Arrested Orange County Sheriff's deputy out of jail

By Lisa Bell, Anchor, lbell@clickorlando.com
Published On: Jul 26 2013 11:38:42 PM EDT
Updated On: Jul 26 2013 11:46:54 PM EDT

A local deputy is facing grand theft, forgery and fraud charges after she was arrested in an elaborate real estate scheme.

AVALON PARK, Fla. -

A local deputy is facing grand theft, forgery and fraud charges after she was arrested in an elaborate real estate scheme.

According to an arrest affidavit, Orange County Sheriff's Deputy Jocelyn Aviles, along with former Orange County deputy, Elsa Candelario, engaged in a sophisticated real estate scheme that preyed on people in financial distress.

Local 6 was there as both women walked out Friday night of the Orange County Jail and refused to answer any questions.

Investigators said they were the prime architects in the scheme that started to unravel at an Avalon Park home.

"It's a very nice community, so just to hear this is a little bit shocking, said Lillian Oliva, who lives just down the street.

The home, located at 14822 Sweet Acacia Drive, was supposed to be vacant and was included in a bankruptcy case.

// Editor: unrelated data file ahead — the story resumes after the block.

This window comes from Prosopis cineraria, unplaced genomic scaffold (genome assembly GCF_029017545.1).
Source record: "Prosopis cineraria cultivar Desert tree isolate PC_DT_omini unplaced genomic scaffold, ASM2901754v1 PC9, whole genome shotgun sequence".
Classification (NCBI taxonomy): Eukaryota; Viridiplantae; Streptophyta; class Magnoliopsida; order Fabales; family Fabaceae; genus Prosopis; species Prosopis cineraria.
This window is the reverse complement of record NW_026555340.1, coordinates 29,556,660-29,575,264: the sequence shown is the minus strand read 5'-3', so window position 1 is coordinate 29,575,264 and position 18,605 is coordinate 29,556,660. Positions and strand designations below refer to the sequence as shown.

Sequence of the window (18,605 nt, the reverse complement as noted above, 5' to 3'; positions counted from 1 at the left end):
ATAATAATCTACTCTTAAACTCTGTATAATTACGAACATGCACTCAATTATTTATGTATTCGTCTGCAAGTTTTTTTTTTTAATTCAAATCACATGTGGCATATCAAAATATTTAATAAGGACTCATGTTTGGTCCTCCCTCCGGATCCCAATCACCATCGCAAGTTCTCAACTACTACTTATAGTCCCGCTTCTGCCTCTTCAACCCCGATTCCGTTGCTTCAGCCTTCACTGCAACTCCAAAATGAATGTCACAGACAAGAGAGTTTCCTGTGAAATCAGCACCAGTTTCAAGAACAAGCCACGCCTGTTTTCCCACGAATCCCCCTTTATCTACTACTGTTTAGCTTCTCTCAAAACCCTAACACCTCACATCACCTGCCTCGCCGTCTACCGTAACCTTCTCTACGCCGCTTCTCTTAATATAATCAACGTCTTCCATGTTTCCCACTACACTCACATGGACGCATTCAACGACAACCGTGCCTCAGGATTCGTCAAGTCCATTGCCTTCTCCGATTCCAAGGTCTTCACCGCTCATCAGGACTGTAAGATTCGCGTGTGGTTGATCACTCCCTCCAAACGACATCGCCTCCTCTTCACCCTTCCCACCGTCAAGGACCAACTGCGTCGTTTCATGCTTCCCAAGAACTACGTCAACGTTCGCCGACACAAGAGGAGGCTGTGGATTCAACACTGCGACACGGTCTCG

But when the owner of the home, Robert Walker, showed up there on March 16, 2013, it appeared squatters were living inside.

The Olivas had no idea anything unusual was happening.

"You'd see people come in once in a while, but nothing out of the ordinary," said Richard Oliva.

When investigators arrived at the home, they discovered that the person living there was Juan Candelario, Jr. who is Elsa Candelario's son.

According to an arrest affidavit, Candelario Jr. had a lease, but Robert Walker's signature had been forged and Candelario's rent money was really going to his mother and Deputy Aviles.

Detectives soon discovered Elsa Candelario had an entire company set up to identify home owners in distress. She's not only accused of forging their signatures, but also transferring Walker's title into her name.

Investigators said the home Deputy Aviles currently lives in was also obtained the same way. The deputy is accused of forging an owner's signature and signing the deed into her name.

The Orange County Sheriff's Office said Deputy Aviles has worked at the sheriff's office since 1999, where she is currently a school resource officer. She is now relieved of duty without pay, while her court proceedings get underway.

Former deputy Elsa Candelario worked as a court deputy with the Orange County Sheriff's Office beginning in 1999, but left in 2003.

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